Carlton’s conclusion: design the building as if mechanical and electrical engineering weren’t invented – no offense to any of our engineers 😉. By getting the envelope right, you can still have glass, and achieve thermal comfort without a large mechanical system.
Dwayne Smith Alexander is an architectural designer at Urban Architectural Initiatives where he worked with The Brotherhood Sister Sol project in Harlem. This project went from a goal of increasing square footage to something which serves a much higher purpose, with many symbolic dimensions which are rooted in representing the organization and surrounding community for which it serves. The façade is extremely engaging and is meant to gesture a half-closed hand which simultaneously represents both a protective shield to the users of the space inside and reaching out to the community beyond the walls.
The choice of materials was especially important to this symbology and fitting in with the spatial history and context which is an approach that Adaeze and Dwayne share. The channel glass for example brings in plenty of daylight, while also being opaque so that you can truly be present inside the space. There was a desire to connect with elements of design from the African continent while simultaneously maintaining the look and feel of Harlem, so they maintained this context with the color variation in the GFRC panels that they used. And they retained some of the brick from the old brownstone they had previously been in so that people can experience what the building looked like before.
Dwayne’s recipe for successfully building equity and community into design:
Use local materials and people
Involve and appreciate the surrounding community as members in the project
Coordination and communication on the architectural design is key, both internally and externally
Check out the article: https://www.nytimes.com/2022/12/12/arts/design/bro-sis-harlem-community-center.html
Juan Gabriel Moreno feels architecture and wants the community to feel it too. Juan works in many communities that have experienced severe and long-lasting disinvestment and he wants the spaces the firm creates to make people in those communities feel that they have received a gift. He wants their buildings to evoke emotions in the community and also provoke outsiders visiting to take a closer look at that community.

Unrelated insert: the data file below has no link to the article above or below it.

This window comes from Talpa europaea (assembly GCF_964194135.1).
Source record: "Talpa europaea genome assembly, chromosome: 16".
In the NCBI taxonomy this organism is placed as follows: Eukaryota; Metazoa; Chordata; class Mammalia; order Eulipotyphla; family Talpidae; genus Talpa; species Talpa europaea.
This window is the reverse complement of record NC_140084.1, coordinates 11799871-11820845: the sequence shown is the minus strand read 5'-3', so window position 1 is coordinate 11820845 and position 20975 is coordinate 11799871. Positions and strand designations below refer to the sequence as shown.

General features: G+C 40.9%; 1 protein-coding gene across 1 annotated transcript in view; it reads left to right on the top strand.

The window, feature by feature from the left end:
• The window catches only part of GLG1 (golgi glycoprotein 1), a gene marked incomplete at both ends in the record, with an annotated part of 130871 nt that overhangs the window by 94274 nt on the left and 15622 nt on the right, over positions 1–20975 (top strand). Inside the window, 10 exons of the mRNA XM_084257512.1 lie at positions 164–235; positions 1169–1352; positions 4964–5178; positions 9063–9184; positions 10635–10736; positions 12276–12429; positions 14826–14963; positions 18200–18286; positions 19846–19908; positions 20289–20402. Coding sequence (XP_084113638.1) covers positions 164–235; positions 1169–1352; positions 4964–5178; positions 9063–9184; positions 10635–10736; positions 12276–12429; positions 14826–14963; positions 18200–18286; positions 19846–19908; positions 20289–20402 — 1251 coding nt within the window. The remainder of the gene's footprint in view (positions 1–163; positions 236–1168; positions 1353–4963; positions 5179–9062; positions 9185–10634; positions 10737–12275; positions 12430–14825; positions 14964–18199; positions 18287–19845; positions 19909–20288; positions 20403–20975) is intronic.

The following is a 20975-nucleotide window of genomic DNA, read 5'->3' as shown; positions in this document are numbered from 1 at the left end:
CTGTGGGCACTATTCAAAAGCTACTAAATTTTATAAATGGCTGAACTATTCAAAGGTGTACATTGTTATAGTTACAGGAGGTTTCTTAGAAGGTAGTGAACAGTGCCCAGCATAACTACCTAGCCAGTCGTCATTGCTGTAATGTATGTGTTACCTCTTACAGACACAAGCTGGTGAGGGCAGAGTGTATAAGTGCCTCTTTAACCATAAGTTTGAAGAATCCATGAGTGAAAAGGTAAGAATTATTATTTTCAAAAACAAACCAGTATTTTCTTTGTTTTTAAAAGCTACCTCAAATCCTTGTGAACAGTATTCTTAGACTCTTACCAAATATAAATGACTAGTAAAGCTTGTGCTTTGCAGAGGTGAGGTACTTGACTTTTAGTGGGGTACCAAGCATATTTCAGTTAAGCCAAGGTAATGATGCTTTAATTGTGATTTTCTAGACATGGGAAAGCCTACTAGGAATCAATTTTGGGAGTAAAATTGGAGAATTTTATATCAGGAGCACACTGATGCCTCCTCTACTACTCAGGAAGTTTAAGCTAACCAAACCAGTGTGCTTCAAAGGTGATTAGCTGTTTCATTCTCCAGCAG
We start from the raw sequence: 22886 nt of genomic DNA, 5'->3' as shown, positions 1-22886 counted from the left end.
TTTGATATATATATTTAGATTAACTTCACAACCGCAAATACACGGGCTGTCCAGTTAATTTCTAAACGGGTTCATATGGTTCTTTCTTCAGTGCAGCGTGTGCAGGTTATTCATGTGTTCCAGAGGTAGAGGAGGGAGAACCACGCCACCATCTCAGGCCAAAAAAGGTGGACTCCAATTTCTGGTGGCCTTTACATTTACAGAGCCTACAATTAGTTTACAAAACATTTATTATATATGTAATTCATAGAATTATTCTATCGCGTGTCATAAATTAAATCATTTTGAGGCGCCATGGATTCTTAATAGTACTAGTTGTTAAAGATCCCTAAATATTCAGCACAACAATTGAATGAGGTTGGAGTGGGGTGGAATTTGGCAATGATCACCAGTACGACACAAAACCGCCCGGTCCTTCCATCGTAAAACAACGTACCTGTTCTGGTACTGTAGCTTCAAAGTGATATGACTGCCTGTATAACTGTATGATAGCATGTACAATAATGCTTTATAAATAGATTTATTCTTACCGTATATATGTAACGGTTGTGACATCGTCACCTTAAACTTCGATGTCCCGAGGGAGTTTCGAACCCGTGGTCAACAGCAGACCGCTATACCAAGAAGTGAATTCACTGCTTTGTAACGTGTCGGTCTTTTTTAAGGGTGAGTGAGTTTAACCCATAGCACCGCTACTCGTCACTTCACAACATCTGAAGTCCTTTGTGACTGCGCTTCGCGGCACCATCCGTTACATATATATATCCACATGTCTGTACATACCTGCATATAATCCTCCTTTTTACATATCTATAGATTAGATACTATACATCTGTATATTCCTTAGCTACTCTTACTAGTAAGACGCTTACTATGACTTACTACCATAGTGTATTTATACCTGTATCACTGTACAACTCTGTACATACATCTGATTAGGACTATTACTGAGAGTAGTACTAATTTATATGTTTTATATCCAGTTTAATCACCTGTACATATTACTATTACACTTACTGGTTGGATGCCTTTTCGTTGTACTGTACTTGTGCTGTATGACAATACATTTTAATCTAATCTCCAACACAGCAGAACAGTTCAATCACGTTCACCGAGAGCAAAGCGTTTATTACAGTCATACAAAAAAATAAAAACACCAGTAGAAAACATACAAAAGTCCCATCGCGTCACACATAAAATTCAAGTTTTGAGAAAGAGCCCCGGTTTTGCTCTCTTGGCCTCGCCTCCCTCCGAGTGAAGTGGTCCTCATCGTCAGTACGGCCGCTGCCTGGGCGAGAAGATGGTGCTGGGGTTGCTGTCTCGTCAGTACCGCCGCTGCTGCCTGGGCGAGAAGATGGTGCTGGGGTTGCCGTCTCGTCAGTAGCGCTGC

One of the resources that we chose this month, Spatializing Blackness by Rashad Shabazz, is a great pairing to Dahmahlee’s discussion with Juan, given the book’s context in the Chicago area where Juan’s work is focused. It discusses the racialization of space and highlights that where you start spatially determines the inequities that you are likely to face.
Like Carlton (and I suspect our other podcast guests this month), Juan believes that you must break the mold and show people what is possible. He points out that in many Latino communities hard work is embedded in the culture which sometimes compromises education and so their firm built a different type of school. Critics told him that the building didn’t look like a Chicago public school and his response: Thank you, that was the intent.
Juan’s advice: Select all the key players (architect, contractor, etc.) on day 1. Community-based work requires more energy because it’s purposeful, and so you have to make sure everyone is buying into the vision from the start.
We have also included articles that cover the topics of community-engaged design, written by Collin Adballah and designing for children, written by Tom Dobbins, both published on archdaily.com. Finally, we are sharing a study on inclusion, diversity, equity and accessibility in the built environment published on sciencedirect.com and written by Matteo Zallio and P. John Clarkson.
We hope you enjoy the podcasts and materials that we’ve compiled for this issue of SKINS. We’d love to hear from you with thoughts on the subjects covered in this newsletter.
Big thanks from the SKINS Team!
Alexandra Blakeslee, Technoform
Dahmahlee Lawrence, Perkins & Will
Mic Patterson, Facade Tectonics Institute
Val Block, Facade Tectonics Institute
Betsy Covington, Technoform
Alberto Alarcon, Kuraray